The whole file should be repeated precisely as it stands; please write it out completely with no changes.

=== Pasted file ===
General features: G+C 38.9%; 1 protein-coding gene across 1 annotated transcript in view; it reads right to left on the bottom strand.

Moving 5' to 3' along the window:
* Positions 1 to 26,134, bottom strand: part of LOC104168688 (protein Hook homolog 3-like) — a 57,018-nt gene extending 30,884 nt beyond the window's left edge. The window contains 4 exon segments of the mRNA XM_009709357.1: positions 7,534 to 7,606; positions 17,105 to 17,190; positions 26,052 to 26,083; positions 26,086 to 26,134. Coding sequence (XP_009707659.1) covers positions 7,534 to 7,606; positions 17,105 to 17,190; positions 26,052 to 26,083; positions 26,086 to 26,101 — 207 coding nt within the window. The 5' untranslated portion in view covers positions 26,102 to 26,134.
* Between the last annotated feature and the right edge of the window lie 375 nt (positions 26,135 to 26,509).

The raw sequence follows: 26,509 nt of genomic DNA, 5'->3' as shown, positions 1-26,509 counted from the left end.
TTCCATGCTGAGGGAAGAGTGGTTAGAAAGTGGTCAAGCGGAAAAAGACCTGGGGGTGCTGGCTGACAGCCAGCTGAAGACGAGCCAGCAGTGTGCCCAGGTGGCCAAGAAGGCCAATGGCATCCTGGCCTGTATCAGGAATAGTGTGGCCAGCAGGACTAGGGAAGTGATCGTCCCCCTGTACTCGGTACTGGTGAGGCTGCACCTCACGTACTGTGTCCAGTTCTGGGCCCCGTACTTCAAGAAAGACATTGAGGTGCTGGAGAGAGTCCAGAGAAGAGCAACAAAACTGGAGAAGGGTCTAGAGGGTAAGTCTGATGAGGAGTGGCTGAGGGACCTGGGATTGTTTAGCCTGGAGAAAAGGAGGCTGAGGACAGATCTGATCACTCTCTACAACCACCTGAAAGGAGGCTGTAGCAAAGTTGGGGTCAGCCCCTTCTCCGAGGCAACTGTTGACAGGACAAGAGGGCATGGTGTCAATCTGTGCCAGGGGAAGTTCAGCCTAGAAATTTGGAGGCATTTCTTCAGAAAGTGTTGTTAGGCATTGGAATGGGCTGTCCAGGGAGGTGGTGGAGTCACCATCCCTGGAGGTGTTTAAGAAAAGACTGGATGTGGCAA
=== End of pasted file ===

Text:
General features: G+C 38.9%; 1 protein-coding gene across 1 annotated transcript in view; it reads right to left on the bottom strand.

Moving 5' to 3' along the window:
* Positions 1 to 26,134, bottom strand: part of LOC104168688 (protein Hook homolog 3-like) — a 57,018-nt gene extending 30,884 nt beyond the window's left edge. The window contains 4 exon segments of the mRNA XM_009709357.1: positions 7,534 to 7,606; positions 17,105 to 17,190; positions 26,052 to 26,083; positions 26,086 to 26,134. Coding sequence (XP_009707659.1) covers positions 7,534 to 7,606; positions 17,105 to 17,190; positions 26,052 to 26,083; positions 26,086 to 26,101 — 207 coding nt within the window. The 5' untranslated portion in view covers positions 26,102 to 26,134.
* Between the last annotated feature and the right edge of the window lie 375 nt (positions 26,135 to 26,509).

The raw sequence follows: 26,509 nt of genomic DNA, 5'->3' as shown, positions 1-26,509 counted from the left end.
TTCCATGCTGAGGGAAGAGTGGTTAGAAAGTGGTCAAGCGGAAAAAGACCTGGGGGTGCTGGCTGACAGCCAGCTGAAGACGAGCCAGCAGTGTGCCCAGGTGGCCAAGAAGGCCAATGGCATCCTGGCCTGTATCAGGAATAGTGTGGCCAGCAGGACTAGGGAAGTGATCGTCCCCCTGTACTCGGTACTGGTGAGGCTGCACCTCACGTACTGTGTCCAGTTCTGGGCCCCGTACTTCAAGAAAGACATTGAGGTGCTGGAGAGAGTCCAGAGAAGAGCAACAAAACTGGAGAAGGGTCTAGAGGGTAAGTCTGATGAGGAGTGGCTGAGGGACCTGGGATTGTTTAGCCTGGAGAAAAGGAGGCTGAGGACAGATCTGATCACTCTCTACAACCACCTGAAAGGAGGCTGTAGCAAAGTTGGGGTCAGCCCCTTCTCCGAGGCAACTGTTGACAGGACAAGAGGGCATGGTGTCAATCTGTGCCAGGGGAAGTTCAGCCTAGAAATTTGGAGGCATTTCTTCAGAAAGTGTTGTTAGGCATTGGAATGGGCTGTCCAGGGAGGTGGTGGAGTCACCATCCCTGGAGGTGTTTAAGAAAAGACTGGATGTGGCAA